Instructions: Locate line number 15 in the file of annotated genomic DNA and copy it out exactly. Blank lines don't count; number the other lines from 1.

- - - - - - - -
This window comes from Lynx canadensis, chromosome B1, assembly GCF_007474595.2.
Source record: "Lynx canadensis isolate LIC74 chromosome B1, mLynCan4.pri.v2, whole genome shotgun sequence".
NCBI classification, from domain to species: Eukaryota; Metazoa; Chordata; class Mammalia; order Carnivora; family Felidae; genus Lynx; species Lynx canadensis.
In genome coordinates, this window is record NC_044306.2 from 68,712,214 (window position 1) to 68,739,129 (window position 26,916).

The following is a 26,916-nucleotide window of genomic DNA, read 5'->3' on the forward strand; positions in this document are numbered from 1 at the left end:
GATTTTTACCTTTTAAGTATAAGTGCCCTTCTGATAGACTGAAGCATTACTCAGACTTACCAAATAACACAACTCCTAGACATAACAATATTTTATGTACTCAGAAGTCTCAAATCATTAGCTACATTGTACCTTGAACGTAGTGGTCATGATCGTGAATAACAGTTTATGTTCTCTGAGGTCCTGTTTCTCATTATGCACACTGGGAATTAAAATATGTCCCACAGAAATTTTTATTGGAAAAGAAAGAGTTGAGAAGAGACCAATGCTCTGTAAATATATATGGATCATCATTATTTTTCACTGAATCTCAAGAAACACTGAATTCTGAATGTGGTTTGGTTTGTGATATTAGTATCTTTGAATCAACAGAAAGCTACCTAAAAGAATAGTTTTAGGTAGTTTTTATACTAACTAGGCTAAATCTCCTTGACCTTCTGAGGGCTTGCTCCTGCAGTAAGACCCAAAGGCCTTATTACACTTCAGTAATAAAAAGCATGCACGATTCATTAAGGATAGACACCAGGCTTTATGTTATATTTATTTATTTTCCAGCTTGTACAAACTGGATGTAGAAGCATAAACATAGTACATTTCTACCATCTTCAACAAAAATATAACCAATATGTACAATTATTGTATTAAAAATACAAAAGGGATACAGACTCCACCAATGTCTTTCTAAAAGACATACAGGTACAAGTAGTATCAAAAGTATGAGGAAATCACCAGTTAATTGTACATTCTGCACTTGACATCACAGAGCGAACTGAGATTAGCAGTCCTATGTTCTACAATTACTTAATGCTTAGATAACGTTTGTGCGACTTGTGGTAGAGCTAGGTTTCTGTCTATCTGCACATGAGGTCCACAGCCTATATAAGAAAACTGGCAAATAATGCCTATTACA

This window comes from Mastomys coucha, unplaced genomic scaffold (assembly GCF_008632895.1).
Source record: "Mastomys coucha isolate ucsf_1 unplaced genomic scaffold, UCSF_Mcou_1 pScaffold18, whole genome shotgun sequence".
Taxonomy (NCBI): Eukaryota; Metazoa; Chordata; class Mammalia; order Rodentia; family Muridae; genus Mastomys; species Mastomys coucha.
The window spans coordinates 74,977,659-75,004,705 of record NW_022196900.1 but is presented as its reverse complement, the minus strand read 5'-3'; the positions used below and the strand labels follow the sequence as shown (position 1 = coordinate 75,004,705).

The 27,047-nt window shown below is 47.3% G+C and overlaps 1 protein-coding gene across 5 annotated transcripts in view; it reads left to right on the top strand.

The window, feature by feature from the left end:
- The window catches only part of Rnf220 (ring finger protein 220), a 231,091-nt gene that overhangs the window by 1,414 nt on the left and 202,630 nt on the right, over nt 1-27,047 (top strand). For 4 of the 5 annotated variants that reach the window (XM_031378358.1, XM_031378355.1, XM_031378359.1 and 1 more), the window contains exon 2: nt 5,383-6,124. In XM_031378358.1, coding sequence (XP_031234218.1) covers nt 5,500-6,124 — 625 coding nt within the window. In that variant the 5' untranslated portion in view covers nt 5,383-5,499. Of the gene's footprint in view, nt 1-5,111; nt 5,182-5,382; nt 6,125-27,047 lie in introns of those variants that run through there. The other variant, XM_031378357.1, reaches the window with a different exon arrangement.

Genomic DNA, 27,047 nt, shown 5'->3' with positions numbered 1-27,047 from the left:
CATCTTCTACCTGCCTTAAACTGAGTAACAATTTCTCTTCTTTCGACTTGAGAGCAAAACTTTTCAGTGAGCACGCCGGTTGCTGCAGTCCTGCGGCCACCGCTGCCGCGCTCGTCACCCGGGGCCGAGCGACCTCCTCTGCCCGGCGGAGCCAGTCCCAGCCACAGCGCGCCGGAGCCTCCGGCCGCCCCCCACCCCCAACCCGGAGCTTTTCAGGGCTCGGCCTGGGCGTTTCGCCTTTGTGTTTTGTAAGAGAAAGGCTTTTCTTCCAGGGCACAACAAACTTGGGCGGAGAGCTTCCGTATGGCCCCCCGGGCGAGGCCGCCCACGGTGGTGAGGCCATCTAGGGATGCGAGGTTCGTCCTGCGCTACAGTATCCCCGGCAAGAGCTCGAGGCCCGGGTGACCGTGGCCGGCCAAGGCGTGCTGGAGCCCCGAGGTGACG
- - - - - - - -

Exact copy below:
CATCTTCTACCTGCCTTAAACTGAGTAACAATTTCTCTTCTTTCGACTTGAGAGCAAAACTTTTCAGTGAGCACGCCGGTTGCTGCAGTCCTGCGGCCACCGCTGCCGCGCTCGTCACCCGGGGCCGAGCGACCTCCTCTGCCCGGCGGAGCCAGTCCCAGCCACAGCGCGCCGGAGCCTCCGGCCGCCCCCCACCCCCAACCCGGAGCTTTTCAGGGCTCGGCCTGGGCGTTTCGCCTTTGTGTTTTGTAAGAGAAAGGCTTTTCTTCCAGGGCACAACAAACTTGGGCGGAGAGCTTCCGTATGGCCCCCCGGGCGAGGCCGCCCACGGTGGTGAGGCCATCTAGGGATGCGAGGTTCGTCCTGCGCTACAGTATCCCCGGCAAGAGCTCGAGGCCCGGGTGACCGTGGCCGGCCAAGGCGTGCTGGAGCCCCGAGGTGACG